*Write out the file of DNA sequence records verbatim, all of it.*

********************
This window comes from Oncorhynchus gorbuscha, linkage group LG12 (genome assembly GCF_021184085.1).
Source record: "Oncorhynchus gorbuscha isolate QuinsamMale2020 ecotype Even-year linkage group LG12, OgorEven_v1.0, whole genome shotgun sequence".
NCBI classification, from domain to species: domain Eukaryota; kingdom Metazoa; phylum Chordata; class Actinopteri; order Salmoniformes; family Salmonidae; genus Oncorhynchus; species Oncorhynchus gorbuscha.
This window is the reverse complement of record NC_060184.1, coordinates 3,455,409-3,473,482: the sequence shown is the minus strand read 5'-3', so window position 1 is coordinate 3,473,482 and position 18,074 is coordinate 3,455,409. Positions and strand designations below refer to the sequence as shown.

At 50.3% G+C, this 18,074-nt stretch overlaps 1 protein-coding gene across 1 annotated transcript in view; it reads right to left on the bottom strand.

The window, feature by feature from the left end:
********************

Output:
This window comes from Oncorhynchus gorbuscha, linkage group LG12 (genome assembly GCF_021184085.1).
Source record: "Oncorhynchus gorbuscha isolate QuinsamMale2020 ecotype Even-year linkage group LG12, OgorEven_v1.0, whole genome shotgun sequence".
NCBI classification, from domain to species: domain Eukaryota; kingdom Metazoa; phylum Chordata; class Actinopteri; order Salmoniformes; family Salmonidae; genus Oncorhynchus; species Oncorhynchus gorbuscha.
This window is the reverse complement of record NC_060184.1, coordinates 3,455,409-3,473,482: the sequence shown is the minus strand read 5'-3', so window position 1 is coordinate 3,473,482 and position 18,074 is coordinate 3,455,409. Positions and strand designations below refer to the sequence as shown.

At 50.3% G+C, this 18,074-nt stretch overlaps 1 protein-coding gene across 1 annotated transcript in view; it reads right to left on the bottom strand.

The window, feature by feature from the left end: